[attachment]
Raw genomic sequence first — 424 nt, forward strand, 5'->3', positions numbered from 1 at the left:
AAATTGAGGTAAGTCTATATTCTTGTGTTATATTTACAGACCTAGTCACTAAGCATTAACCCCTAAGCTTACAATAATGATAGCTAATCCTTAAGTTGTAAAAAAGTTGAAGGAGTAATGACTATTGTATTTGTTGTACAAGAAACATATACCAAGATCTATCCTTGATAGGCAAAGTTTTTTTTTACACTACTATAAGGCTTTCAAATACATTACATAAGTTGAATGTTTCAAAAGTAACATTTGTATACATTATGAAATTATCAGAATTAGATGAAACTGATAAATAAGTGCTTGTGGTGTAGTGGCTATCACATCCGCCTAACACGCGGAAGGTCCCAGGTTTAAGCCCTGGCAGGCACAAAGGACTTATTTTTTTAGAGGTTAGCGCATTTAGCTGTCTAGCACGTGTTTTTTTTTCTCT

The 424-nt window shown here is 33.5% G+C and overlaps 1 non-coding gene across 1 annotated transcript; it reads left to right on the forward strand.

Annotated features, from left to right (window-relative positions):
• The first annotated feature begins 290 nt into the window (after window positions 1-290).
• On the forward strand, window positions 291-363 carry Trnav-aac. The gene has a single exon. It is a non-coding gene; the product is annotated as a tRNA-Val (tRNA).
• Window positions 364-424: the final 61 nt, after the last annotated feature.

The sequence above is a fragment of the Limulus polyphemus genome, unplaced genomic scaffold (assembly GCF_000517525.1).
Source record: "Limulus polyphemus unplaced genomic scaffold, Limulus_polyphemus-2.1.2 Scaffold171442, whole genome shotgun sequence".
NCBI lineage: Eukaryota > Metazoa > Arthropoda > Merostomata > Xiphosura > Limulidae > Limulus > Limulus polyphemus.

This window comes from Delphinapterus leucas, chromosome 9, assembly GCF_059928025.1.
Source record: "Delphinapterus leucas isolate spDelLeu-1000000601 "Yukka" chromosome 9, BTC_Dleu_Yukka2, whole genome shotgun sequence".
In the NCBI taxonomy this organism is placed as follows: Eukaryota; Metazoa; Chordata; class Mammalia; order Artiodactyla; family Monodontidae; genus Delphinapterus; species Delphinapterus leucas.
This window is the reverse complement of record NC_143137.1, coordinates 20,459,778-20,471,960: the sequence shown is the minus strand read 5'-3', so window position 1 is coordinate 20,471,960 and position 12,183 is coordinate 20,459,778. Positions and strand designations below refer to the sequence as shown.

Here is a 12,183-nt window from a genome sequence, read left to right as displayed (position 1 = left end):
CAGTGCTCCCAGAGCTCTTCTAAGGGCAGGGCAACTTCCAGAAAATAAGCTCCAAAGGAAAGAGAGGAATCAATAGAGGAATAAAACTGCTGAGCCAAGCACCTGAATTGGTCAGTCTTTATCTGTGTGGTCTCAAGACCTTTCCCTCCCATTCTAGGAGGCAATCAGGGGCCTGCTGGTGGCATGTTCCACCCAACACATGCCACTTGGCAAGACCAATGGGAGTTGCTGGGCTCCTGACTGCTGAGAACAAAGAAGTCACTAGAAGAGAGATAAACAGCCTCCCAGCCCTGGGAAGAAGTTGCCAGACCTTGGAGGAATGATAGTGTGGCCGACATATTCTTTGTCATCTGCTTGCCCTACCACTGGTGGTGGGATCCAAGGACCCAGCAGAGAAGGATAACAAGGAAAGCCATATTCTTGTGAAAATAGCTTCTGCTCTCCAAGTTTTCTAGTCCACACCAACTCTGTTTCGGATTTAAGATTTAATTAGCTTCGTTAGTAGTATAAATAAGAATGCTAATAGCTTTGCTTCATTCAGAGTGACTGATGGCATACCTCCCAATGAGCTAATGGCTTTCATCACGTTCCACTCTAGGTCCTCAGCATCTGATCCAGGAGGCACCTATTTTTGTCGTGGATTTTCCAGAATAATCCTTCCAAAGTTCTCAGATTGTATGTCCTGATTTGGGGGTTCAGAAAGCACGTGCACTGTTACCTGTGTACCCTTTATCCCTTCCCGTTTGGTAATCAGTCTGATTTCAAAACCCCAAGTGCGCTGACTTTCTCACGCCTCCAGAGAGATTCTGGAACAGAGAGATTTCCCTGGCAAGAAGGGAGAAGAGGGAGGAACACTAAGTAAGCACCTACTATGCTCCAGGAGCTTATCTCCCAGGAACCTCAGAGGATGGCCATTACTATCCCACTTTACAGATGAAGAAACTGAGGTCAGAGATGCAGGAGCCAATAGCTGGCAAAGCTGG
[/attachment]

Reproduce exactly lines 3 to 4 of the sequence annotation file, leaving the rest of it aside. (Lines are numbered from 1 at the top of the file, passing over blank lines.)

The 424-nt window shown here is 33.5% G+C and overlaps 1 non-coding gene across 1 annotated transcript; it reads left to right on the forward strand.

Annotated features, from left to right (window-relative positions):